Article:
The ReferenceEquals method is usually used to determine if two objects are the same instance. But you need to be a bit cautious when you use it with Value Types. Consider the following code.

static void Main(string[] args)
    int valueVar = 15;

    if (Object.ReferenceEquals(valueVar, valueVar))
        Console.WriteLine("Reference Equal");
        Console.WriteLine("Reference Not Equal");

} // Will always print "Reference Not Equal"

This code will always print "Reference Not Equal" as long as valueVar is a variable of Value Type (that includes struct as well).

If you examine Object.ReferenceEquals it is designed to take two Objects as the input parameters. So when you pass Value Types to it .Net goes ahead and "Boxes" the parameters. Here is the corresponding MSIL that gets generated for the above code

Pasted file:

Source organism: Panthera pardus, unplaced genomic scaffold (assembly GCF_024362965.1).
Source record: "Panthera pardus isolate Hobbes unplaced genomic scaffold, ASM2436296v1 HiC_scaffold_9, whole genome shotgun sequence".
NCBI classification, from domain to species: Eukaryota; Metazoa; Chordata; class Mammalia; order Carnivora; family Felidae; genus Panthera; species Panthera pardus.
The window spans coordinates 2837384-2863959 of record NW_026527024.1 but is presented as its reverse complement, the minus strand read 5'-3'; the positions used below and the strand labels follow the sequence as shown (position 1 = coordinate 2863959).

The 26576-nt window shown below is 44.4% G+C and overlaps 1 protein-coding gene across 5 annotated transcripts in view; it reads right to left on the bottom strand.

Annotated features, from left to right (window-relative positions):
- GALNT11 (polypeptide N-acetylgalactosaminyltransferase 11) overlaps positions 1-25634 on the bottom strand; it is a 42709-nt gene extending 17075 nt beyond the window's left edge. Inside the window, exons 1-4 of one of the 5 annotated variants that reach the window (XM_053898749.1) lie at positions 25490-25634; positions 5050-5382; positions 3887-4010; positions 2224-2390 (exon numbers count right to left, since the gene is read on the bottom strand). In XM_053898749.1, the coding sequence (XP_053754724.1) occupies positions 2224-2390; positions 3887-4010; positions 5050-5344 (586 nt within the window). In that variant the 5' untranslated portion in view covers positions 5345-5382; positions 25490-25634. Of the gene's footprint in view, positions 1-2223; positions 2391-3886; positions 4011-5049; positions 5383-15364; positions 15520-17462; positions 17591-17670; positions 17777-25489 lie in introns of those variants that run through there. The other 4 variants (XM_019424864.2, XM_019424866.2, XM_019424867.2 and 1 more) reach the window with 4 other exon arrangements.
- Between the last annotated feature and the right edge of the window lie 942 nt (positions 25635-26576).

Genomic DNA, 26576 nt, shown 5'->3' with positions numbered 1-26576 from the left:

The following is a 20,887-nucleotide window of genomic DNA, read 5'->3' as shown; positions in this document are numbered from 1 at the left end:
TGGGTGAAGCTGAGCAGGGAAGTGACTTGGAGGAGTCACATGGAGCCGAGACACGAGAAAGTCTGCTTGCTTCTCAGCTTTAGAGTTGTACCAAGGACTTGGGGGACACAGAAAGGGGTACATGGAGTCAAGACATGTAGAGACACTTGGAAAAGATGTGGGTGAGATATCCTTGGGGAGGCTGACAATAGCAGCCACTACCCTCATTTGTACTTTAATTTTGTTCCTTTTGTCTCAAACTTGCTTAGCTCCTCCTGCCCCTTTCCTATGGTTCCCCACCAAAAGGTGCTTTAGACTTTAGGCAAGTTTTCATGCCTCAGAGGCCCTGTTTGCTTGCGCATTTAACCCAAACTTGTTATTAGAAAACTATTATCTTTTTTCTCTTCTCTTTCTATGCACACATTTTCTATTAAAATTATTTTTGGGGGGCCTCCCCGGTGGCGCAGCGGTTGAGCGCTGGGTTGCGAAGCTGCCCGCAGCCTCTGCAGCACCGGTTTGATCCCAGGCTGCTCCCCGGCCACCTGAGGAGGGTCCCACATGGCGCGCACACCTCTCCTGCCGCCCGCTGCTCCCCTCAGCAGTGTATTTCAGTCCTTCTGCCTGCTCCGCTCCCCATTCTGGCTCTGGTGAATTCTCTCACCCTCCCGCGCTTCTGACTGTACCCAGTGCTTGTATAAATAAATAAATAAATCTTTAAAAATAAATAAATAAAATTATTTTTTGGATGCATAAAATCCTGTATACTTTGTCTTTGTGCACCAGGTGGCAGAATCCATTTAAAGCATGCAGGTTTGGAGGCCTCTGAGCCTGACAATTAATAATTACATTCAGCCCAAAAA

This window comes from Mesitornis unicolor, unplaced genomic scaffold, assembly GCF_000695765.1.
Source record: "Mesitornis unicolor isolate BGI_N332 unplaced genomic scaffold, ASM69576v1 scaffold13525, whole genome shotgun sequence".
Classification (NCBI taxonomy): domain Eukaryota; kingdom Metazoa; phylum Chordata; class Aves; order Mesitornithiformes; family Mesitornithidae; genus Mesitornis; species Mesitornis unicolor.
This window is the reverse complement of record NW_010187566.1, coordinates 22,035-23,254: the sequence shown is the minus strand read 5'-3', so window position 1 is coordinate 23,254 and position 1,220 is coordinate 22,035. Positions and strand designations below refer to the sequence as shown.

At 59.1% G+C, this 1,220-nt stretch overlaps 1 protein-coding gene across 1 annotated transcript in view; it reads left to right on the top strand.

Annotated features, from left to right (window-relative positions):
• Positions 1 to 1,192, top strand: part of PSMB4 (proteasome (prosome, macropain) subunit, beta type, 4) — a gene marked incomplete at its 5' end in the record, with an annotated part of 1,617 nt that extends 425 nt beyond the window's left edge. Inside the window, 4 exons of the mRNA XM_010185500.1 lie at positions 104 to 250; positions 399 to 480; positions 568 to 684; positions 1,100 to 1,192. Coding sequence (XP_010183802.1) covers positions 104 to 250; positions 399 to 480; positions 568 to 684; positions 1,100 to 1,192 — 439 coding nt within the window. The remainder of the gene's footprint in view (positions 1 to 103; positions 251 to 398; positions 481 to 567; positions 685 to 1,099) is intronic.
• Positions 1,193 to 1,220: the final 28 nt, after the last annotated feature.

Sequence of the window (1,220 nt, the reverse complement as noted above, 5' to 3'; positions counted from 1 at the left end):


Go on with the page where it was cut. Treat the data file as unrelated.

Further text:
This "Boxing" results in two different objects being created on the heap that will now be used to do the comparison. You can use SOS to verify this.


So we end up doing a ReferenceEquals between the objects at 0x01d917e0 and 0x01d917ec which obviously will fail(Remember these are now Reference Type objects so the addresses are compared)  and return a false.

To conclude even though Object.ReferenceEquals(valueVar, valueVar) passes the same variable as both the parameters it will always return false.

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